My Dog Nips At Me! (Or My Kids)!!!

PuppyTeethA common behavioral complaint, and an excuse we hear often, is that the puppy or young dog nips at their feet, hands, or their children.

This is not a reason to give up on a dog. With a little bit of patience and proper training, you can teach the dog that this is negative behavior, and replace it with positive behaviors. Here are some tips on training your dog or puppy not to nip:

STEP 1: Consider your dog’s breed or mix of breed.  Is there any amount of herding dog in your pup? (i.e. collie, cattle dog, shepherds, etc.)  If so, you are likely dealing with the dog’s natural inclination to herd.  Pay attention to whether your dog also “bumps” you, in an attempt to move you along.

Try commanding your dog to “leave it” before he nips, when you first see him start his attempt. After commanding “leave it,” command him to do something that will distract from the herding instinct, such as “sit” and “give paw” or “lay down.” You must be consistent with this, and make sure the dog is rewarded (yummy treats work great!) and the herding behavior should soon stop.

STEP 2: Watch how your kids play with the pup.  Young children (under 8) should never be left unsupervised with the dog.  They may not understand how to play in a way the dog understands, and may be actually inviting the dog to nip at them, such as teasing the dog or games that encourage grabbing or biting. Any games that encourage “mouthing” of your kids’ hands are not appropriate play, such as “Keep away,” “Tug of War” or “Chase.” Any form of roughhousing should be avoided. If the dog starts nipping, stop all play until the dog has calmed down.

Teach your children never to take a toy or food from the dog, or tease it with a toy or food. If the dog does attempt to mouth or nip, firmly state “no bite” and move away. Work with your child in training the dog together in a healthy, positive way. Fetch, Catch, Hide and Seek, retrieve and soccer are great games for your kids to play with the dog.

STEP 3: Possessive nipping (such as guarding food, toys, people, kennels, etc.) needs to be corrected immediately.  This is a sign that your dog thinks he is the boss of the house.  You must be the boss in order for your dog to be well-behaved. Your dog will see you as boss if you put effort into training the dog in a consistent manner. Start with teaching simple commands such as “sit,” “lay down” and “stay”, and reward them generously when they obey. This will show your dog that you wear the pants, so to speak.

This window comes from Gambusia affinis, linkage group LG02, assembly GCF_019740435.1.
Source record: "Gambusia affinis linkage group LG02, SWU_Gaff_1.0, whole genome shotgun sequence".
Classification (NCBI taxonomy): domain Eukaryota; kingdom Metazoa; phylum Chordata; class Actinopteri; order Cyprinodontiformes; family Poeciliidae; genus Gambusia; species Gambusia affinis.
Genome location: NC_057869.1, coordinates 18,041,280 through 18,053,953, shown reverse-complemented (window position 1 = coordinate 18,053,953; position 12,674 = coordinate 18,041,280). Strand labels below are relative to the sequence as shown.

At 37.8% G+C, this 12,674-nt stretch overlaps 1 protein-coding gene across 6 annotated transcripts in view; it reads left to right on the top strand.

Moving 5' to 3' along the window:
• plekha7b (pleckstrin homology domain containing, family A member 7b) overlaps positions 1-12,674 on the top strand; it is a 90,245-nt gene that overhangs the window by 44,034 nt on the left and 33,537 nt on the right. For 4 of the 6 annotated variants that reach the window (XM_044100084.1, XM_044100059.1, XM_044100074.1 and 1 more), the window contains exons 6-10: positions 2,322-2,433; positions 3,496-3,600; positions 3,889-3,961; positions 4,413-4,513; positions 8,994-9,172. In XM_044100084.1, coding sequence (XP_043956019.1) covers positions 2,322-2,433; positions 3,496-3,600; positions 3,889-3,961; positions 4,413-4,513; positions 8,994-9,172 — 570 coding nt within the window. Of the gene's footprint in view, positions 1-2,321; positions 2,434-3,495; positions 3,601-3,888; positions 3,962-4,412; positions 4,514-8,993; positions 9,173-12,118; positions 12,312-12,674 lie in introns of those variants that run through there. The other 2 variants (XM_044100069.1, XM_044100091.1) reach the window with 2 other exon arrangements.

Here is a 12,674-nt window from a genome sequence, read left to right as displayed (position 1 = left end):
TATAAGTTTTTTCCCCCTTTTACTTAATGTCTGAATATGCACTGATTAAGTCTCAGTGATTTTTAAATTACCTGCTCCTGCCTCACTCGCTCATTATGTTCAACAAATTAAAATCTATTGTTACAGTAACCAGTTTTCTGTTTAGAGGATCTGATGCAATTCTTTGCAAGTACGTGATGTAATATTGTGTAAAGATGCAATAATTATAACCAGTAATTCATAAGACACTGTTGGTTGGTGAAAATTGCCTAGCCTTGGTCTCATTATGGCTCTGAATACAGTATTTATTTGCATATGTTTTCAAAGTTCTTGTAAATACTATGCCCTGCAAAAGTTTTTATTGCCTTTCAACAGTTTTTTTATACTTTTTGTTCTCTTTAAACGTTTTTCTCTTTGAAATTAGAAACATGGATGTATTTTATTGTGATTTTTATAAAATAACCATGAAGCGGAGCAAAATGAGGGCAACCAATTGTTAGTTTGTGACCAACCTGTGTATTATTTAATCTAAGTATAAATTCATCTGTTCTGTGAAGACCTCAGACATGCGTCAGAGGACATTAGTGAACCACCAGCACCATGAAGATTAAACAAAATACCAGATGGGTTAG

“Claim” everything you give the dog, including treats, toys, food, etc.  At feeding time, I make my dogs sit and wait until the bowl is placed on the floor to approach the bowl.

My husband adopted a 6 year old husky mix shortly before we were married. He was very possessive of his food. In his case, we made him lay down calmly waiting for his food, and we fed him by a hand, a small amount at a time, making him lay down before each handful and take it gently. This taught him that we were in control of the food, it belonged to us, not him.  He had to act appropriately if he wanted us to share.

Long Story Short: Do not make excuses for your dog’s nipping, as it should not be tolerated and can be fixed fairly easily. Rather, focus on the reason for the nipping, and work diligently as recommended to stop the behavior.  This will ensure a successful lifelong relationship, where both the dog and its family know their place in the pack.

— Rachel Giuliano is a proud doggy mom of five furry children (all rescues)
as well as an experienced foster mom for several rescue organizations